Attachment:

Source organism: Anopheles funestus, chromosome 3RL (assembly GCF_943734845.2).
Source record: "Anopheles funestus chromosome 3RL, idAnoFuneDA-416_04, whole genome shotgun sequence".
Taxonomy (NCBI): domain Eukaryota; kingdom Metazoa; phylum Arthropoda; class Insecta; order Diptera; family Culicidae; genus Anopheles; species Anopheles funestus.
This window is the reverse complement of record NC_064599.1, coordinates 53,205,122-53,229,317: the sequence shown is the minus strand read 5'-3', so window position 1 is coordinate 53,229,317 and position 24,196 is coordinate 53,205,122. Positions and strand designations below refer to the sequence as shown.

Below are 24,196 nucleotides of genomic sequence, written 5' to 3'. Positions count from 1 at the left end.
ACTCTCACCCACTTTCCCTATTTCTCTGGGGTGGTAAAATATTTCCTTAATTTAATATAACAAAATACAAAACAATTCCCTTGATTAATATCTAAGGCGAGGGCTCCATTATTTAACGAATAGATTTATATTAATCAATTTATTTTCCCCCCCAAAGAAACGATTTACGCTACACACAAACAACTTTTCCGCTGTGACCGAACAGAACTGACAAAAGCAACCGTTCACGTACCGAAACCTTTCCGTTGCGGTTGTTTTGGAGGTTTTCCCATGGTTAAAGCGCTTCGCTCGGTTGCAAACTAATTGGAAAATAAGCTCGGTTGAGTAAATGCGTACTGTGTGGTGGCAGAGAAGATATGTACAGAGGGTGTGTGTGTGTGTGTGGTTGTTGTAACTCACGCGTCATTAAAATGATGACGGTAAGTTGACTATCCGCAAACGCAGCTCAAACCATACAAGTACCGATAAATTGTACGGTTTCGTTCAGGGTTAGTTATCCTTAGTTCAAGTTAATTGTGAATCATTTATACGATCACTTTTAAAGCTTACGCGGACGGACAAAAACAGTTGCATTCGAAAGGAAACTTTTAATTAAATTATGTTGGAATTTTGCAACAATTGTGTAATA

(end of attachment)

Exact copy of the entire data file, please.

Source organism: Anopheles funestus, chromosome 3RL (assembly GCF_943734845.2).
Source record: "Anopheles funestus chromosome 3RL, idAnoFuneDA-416_04, whole genome shotgun sequence".
Taxonomy (NCBI): domain Eukaryota; kingdom Metazoa; phylum Arthropoda; class Insecta; order Diptera; family Culicidae; genus Anopheles; species Anopheles funestus.
This window is the reverse complement of record NC_064599.1, coordinates 53,205,122-53,229,317: the sequence shown is the minus strand read 5'-3', so window position 1 is coordinate 53,229,317 and position 24,196 is coordinate 53,205,122. Positions and strand designations below refer to the sequence as shown.

Below are 24,196 nucleotides of genomic sequence, written 5' to 3'. Positions count from 1 at the left end.
ACTCTCACCCACTTTCCCTATTTCTCTGGGGTGGTAAAATATTTCCTTAATTTAATATAACAAAATACAAAACAATTCCCTTGATTAATATCTAAGGCGAGGGCTCCATTATTTAACGAATAGATTTATATTAATCAATTTATTTTCCCCCCCAAAGAAACGATTTACGCTACACACAAACAACTTTTCCGCTGTGACCGAACAGAACTGACAAAAGCAACCGTTCACGTACCGAAACCTTTCCGTTGCGGTTGTTTTGGAGGTTTTCCCATGGTTAAAGCGCTTCGCTCGGTTGCAAACTAATTGGAAAATAAGCTCGGTTGAGTAAATGCGTACTGTGTGGTGGCAGAGAAGATATGTACAGAGGGTGTGTGTGTGTGTGTGGTTGTTGTAACTCACGCGTCATTAAAATGATGACGGTAAGTTGACTATCCGCAAACGCAGCTCAAACCATACAAGTACCGATAAATTGTACGGTTTCGTTCAGGGTTAGTTATCCTTAGTTCAAGTTAATTGTGAATCATTTATACGATCACTTTTAAAGCTTACGCGGACGGACAAAAACAGTTGCATTCGAAAGGAAACTTTTAATTAAATTATGTTGGAATTTTGCAACAATTGTGTAATA